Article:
Sativa then allegedly had her finger damaged by the door KITV Reports:

“…He grabbed it out of my hand and then he slammed it on top of the car,” Jones said. She said the camera was damaged – the automatic lens cover no longer worked.

Jones’ fingers were gashed by the sharp edge on the camera mount. She said the officer appeared shaken by what he’d done and courteously showed her how to complain, writing his name and badge number on a card with contact information for the Honolulu Police Commission…

So much for Obama being your “Wizard of Oz” RJ!

[youtube=http://www.youtube.com/watch?v=JI6-I7owLf8]

…Asked if it was legal for police officers to stop someone from videotaping an officer in a public place, the department said citizens are allowed to video in public places.The Secret Service Office in Honolulu did not respond to telephone and e-mail requests for comment.

*Update*

I don’t want to sound like Hampton and Sativa were causing troubles by the “Headline”… Only wanted to say they, Hampton and Sativa, were giving them (the secret service) grief.  Grief at times can be a good thing from a public’s perspective.  I just believe there is a time and a place for it.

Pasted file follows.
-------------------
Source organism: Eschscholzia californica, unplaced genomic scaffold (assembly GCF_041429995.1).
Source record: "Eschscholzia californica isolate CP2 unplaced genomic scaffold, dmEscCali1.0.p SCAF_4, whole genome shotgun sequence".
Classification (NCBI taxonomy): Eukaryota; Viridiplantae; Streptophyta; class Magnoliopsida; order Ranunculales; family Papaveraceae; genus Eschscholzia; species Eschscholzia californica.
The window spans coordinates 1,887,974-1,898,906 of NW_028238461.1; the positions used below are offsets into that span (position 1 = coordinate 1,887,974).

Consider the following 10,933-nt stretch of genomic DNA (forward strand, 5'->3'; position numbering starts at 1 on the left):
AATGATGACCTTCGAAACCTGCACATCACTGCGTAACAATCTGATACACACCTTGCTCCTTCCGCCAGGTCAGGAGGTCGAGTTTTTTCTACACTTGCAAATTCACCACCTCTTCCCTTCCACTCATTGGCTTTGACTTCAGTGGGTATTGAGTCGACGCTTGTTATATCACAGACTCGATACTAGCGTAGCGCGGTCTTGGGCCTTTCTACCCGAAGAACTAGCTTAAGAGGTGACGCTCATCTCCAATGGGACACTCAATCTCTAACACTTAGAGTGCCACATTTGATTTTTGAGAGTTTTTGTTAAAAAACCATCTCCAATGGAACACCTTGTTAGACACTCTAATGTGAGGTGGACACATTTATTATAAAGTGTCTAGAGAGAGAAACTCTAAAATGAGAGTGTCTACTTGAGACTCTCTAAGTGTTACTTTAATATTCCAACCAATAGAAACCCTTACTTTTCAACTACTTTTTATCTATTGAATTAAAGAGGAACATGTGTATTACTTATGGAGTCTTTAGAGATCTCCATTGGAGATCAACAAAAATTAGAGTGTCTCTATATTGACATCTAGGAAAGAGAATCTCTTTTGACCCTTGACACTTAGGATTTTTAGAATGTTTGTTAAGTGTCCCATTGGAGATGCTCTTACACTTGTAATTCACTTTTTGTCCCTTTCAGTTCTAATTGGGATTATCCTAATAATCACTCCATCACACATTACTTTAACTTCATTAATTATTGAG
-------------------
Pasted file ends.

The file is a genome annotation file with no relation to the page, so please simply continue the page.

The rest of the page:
Hampton and Sativa are two former government workers who I believe should know better then to try and approach the POTUS in this manner.

To be quite frank… why would these two from Puna on a complete different island here in Hawaii, make an unsolicited attempt to meet with the president?

What group are they representing?  I’ve never heard of this “We Are Change Hawaii”… When did this start up?  I mean they were just legislative aides until recently?

Trust me… I’ve still got people out there trying to line me up with a chance to at least see the president this weekend… but I’m not about to go driving up to his private residence with camera in tow!

VP Biden and President Obama: Talking Jobs with Americas Mayors

Vice President Biden and President Obama speak to the U.S. Conference of Mayors about sustaining economic growth and creating new jobs in communities large and small. January 21, 2010.

[youtube=http://www.youtube.com/watch?v=Qzb4gYyoYfo&hl=en_US&fs=1&]